The place where the abortion debate is the most intense in America isn’t on Capitol Hill or in US Senate races, but in contests for governor.
Around the country, abortion is at the forefront, if not the leading issue, in many of the nation’s 36 races for governor this year.
Usually, such intense debates flare up only in presidential or US Senate races in the context of US Supreme Court picks, who are nominated by the president and must be confirmed by senators.
But with the retirement of Justice Anthony Kennedy from the court in a few days and President Trump’s decision to replace him with Brett Kavanaugh, the conventional wisdom is that the landmark 1973 Roe v. Wade abortion ruling could be overturned.
Should Roe be overturned, it would send the question about whether abortion is legal back to the states, which have not had much leeway on the issue for four decades. That’s why whoever is governor in the next few years suddenly matters.
“Headlines about governors’ races all over the country are suddenly about abortion and it is a driving factor, particularly in primary contests that have yet to be held,” said Geoffrey Skelley, who analyzes gubernatorial races for the University of Virginia’s Crystal Ball political website.
In Massachusetts, momentum quickly built this summer behind an effort to repeal a dormant law making abortion illegal. On Friday, Governor Charlie Baker signed the repeal. The timing was perfect for an abortion rights Republican running for reelection in an abortion rights state.
Things have been a lot more contentious in Rhode Island. Incumbent Democratic Governor Gina Raimondo, the state’s first female governor, is in a political fight with feminist leader Gloria Steinem, who is backing Raimondo’s Democratic primary opponent Matt Brown. The crux of the matter: that Raimondo wasn’t fighting hard enough on abortion rights. In the weeks since then, Raimondo has called for a special legislative session to put a law on the books that would ensure abortion will be available in Rhode Island.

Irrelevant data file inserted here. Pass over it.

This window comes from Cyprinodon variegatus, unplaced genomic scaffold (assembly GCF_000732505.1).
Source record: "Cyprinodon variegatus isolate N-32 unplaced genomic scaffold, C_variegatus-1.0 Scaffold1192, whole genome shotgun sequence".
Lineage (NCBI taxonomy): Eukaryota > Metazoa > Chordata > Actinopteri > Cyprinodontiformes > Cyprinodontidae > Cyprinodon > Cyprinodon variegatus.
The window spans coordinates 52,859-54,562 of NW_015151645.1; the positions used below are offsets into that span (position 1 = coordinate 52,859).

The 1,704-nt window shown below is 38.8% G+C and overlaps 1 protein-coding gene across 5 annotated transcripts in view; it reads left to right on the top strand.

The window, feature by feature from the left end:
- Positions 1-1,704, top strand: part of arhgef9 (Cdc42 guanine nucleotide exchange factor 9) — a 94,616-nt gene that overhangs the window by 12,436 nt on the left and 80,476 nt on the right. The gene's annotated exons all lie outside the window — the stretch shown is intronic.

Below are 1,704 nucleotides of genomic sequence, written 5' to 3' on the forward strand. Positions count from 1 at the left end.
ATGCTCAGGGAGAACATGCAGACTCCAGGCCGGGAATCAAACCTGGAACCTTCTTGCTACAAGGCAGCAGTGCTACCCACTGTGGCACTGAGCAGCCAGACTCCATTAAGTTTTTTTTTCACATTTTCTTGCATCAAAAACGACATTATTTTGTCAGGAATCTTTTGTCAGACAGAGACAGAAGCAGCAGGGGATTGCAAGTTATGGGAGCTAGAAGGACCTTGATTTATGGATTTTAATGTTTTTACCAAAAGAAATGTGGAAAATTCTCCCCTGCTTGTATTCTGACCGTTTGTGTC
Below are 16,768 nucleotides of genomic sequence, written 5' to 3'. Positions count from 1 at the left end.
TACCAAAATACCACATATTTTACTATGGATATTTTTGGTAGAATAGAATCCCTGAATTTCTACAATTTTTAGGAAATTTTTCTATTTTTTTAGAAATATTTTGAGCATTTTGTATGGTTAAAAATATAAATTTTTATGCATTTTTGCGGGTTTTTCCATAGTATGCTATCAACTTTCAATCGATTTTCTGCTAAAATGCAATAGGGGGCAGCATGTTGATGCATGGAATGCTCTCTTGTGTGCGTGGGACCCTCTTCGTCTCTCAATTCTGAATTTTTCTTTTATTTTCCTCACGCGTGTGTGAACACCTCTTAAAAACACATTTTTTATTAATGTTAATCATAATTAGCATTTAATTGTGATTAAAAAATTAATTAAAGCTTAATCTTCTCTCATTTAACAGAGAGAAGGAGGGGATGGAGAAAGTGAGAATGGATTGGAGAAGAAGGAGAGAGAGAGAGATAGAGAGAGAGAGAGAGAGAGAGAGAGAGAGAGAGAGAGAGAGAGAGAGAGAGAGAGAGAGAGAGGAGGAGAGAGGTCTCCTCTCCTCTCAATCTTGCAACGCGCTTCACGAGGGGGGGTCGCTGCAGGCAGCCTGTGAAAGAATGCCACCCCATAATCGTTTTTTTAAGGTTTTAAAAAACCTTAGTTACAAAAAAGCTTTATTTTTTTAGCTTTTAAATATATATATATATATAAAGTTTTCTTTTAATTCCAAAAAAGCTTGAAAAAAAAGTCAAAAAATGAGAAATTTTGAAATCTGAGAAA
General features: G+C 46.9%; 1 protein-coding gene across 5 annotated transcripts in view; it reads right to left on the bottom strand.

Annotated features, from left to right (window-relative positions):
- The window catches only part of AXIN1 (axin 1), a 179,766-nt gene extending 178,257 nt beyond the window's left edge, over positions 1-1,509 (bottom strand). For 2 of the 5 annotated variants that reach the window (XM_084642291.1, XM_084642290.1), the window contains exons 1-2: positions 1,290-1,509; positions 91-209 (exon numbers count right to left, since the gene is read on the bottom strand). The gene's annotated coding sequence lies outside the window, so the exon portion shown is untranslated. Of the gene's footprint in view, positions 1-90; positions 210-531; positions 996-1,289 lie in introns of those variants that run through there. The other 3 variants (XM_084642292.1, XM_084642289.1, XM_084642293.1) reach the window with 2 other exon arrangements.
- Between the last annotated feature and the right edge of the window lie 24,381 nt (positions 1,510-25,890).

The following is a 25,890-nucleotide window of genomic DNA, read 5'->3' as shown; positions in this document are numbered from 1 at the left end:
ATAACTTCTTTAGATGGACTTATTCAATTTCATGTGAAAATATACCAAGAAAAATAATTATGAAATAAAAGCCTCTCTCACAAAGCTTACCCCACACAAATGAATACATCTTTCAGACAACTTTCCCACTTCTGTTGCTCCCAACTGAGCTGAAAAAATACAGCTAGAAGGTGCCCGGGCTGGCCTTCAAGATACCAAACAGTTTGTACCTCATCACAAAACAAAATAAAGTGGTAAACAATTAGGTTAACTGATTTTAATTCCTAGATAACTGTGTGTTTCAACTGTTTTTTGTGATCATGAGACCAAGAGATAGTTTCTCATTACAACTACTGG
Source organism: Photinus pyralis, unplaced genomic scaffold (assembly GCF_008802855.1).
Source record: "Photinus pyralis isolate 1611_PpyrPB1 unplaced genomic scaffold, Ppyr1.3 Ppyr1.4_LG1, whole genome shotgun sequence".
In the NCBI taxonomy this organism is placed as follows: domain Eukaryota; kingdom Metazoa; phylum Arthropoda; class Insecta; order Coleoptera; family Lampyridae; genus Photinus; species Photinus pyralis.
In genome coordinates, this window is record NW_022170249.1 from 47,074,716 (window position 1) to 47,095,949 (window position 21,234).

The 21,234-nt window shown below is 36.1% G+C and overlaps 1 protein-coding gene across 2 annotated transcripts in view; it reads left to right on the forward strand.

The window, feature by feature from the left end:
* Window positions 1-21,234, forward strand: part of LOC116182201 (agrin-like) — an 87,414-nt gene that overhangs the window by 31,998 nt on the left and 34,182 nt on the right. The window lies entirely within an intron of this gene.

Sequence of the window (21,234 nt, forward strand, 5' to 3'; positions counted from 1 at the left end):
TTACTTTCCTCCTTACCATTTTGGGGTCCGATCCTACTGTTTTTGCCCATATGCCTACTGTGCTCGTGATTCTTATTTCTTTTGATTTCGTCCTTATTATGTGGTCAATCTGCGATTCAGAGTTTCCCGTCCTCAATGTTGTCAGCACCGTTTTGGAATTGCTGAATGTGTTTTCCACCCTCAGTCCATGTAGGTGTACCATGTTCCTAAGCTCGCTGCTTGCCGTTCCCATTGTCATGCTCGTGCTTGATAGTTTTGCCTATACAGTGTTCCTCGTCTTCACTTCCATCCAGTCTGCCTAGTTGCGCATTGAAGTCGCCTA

Meanwhile, the Republicans running to replace Raimondo are also feuding over abortion, debating who has more backing from anti-abortion activists.
In New Hampshire, first-term incumbent Republican Chris Sununu says he’s for abortion rights. However, he was one of 31 governors who signed a letter this week backing Kavanaugh’s nomination to the court, where he could cast the key vote to overturn Roe.
Two Democrats are competing in a Sept. 11 primary to take on Sununu. One of them, former state senator Molly Kelly, issued a statement Thursday saying Sununu couldn’t “call himself ‘pro-choice’ and also support Brett Kavanaugh.”
The other, former Portsmouth mayor Steve Marchand, released a plan over a month ago that would codify abortion as a legal right, and would also support using taxpayer dollars to pay for abortions via Medicaid. The latter proposal has drawn heavy fire from Republicans.
Meanwhile, in Michigan, in the weeks leading up to the gubernatorial primary on Tuesday, the Democratic candidates released competing plans for what they would do if Roe is overturned.
In Kansas, the biggest reason the frontrunner in the Democratic primary, also on Tuesday, won’t win is his votes to restrict abortion as a legislator. He is running against two abortion-rights candidates who have consistently raised the issue.
“In many races, like in Kansas, the discussion about women’s health has been front and center,” said Julie McClain Downey, a spokeswoman for EMILY’s List, the abortion rights group that backs female candidates, which is supporting state senator Laura Kelly.
The rise of the abortion issue comes as a number of female Democratic candidates are seeing success in primaries. But not all are catching on. In Wisconsin, for example, the former state director for NARAL, the abortion rights advocacy group, is struggling to emerge from a crowded primary.
If there’s one state to watch this fall in the general election, it’s Iowa. There the field is already set, with the two candidates starkly defined by the abortion issue. Republican Governor Kim Reynolds boasts of passing the most restrictive abortion laws in the country. She is facing Fred Hubbell, who once chaired the state’s largest Planned Parenthood chapter.